"Life moves pretty fast. You don't stop and look around once in a while, you could miss it."-Ferris Bueller.
Is it possible that all of us—we children of the 80s—took John Hughes for granted? His films were always just kind of there—with characters we could relate to (or aspire to be), with music that became the soundtracks of our summers, with clothing that was like cooler versions of our own wardrobes, and with such incredible empathy and respect for the teenage experience, it seemed as if we had made the films ourselves.
I mean, I just sort of assumed that every generation would have its own John Hughes, you know? Every generation would have its seminal director, the guy (or gal) who perfectly captured the zeitgeist—okay, perhaps a sunnier, glossier, more sanitized version of the zeitgeist—of teen life in America.
Instead, here's what we’ve had since John Hughes: a bunch of John Hughes wannabes. It seems like every film geared toward a teen audience since Hughes has made a nod, consciously or unconsciously, to the 80s director. Some have been good (Adventureland, 10 Things I Hate About You), most have been bad (I Love You, Beth Cooper, Drive Me Crazy). And not a single director, with the exception perhaps of Cameron Crowe, has had Hughes’ consistency, or his genuine affection for the teen experience. (Crowe grew up and moved onto more mature themes; Hughes left the film industry and moved Wisconsin.)
One of the things I loved about Hughes’s films was there comforting sameness. Hughes was a commercial filmmaker in the truest sense, his films were all about fantasy wish fulfillment: Little boy foils the robbers (Home Alone), teenage truant saves the day (Ferris Bueller’s Day Off), social outcast becomes the belle of the prom (Pretty in Pink), invisible girl gets noticed (Sixteen Candles), teen cliques unite as one (The Breakfast Club). Bad guys were always punished; good guys were always rewarded; the weird but secretly awesome girl always got the hot guy—and no one ever got hurt.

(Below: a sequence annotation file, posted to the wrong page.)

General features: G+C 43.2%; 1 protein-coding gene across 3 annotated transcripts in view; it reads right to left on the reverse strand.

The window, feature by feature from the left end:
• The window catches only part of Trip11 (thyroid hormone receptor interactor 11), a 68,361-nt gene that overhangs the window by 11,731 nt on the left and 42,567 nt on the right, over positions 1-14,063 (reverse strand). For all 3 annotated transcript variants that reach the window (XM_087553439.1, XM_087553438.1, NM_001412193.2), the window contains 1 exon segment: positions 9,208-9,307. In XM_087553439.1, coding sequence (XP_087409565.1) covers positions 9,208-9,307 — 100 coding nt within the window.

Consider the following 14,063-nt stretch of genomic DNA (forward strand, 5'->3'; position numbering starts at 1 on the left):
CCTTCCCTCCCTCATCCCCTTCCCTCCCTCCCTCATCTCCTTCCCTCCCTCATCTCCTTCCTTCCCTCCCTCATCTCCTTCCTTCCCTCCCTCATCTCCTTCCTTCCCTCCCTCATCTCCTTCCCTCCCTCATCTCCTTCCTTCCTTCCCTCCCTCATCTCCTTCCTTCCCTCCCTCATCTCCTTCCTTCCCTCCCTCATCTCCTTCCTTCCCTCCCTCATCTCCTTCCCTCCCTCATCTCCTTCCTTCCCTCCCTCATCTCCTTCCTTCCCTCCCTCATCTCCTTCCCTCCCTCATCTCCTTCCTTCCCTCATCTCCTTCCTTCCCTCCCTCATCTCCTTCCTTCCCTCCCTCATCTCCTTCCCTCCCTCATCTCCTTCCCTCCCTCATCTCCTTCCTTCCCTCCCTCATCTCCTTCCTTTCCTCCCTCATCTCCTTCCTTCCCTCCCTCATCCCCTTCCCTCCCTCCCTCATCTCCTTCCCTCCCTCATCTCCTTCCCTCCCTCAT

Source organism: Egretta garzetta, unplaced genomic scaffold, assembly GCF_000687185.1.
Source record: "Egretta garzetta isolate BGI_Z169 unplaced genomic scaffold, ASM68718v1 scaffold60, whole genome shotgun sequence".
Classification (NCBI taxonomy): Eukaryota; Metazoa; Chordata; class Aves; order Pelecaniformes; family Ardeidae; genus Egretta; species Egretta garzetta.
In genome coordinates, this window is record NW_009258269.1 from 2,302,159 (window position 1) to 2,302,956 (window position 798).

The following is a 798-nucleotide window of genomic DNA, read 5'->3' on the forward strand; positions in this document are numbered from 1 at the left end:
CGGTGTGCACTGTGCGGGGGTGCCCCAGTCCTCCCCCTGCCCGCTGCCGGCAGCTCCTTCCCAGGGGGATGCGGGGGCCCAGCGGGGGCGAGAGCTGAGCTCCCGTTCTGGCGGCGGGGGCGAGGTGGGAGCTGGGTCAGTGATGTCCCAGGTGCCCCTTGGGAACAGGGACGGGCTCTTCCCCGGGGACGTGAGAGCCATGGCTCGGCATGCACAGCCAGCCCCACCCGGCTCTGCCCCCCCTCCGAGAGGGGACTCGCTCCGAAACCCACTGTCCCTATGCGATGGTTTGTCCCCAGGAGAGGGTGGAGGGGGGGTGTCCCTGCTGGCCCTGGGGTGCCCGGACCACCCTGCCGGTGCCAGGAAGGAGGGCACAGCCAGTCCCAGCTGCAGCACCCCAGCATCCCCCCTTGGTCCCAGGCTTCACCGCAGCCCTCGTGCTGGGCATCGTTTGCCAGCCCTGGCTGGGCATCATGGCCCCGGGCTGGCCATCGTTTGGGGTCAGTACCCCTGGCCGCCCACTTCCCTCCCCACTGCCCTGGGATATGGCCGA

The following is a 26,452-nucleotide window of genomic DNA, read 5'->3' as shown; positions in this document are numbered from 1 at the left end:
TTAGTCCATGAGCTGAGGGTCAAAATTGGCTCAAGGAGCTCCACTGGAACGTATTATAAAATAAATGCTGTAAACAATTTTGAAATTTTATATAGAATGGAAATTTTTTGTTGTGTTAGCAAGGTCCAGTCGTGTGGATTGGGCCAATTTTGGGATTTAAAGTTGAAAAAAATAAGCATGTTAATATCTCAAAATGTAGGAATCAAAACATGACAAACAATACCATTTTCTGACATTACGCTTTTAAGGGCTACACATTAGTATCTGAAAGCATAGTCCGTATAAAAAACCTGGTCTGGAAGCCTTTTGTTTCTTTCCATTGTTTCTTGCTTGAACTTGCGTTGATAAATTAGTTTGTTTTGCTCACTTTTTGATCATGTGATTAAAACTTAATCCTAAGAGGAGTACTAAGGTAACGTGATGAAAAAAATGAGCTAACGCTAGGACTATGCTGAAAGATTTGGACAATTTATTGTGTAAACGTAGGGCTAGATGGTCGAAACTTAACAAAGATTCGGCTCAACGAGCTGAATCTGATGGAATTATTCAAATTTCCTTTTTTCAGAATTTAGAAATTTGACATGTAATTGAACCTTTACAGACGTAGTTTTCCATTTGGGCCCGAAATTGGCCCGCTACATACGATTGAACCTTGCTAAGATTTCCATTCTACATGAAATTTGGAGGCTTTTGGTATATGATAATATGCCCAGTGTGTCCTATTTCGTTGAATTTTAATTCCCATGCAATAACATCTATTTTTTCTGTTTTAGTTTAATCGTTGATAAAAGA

I, for one, ate it all up. I wanted to be Molly Ringwald in Pretty in Pink. I wanted her DIY thrift wardrobe, her doting hipster best friend, her pink Karmen Ghia, even her sweet job at the record store. And whenever I see Breakfast Club or Sixteen Candles, I am immediately transported back my teen years, on my bed, with my Duran Duran poster on the wall, my doodle-covered Chuck Taylors on my feet, and visions of my very own Jake Ryan dancing in my head.
John Hughes died today at the too-young age of 59. My teenage self mourns him like you wouldn’t believe.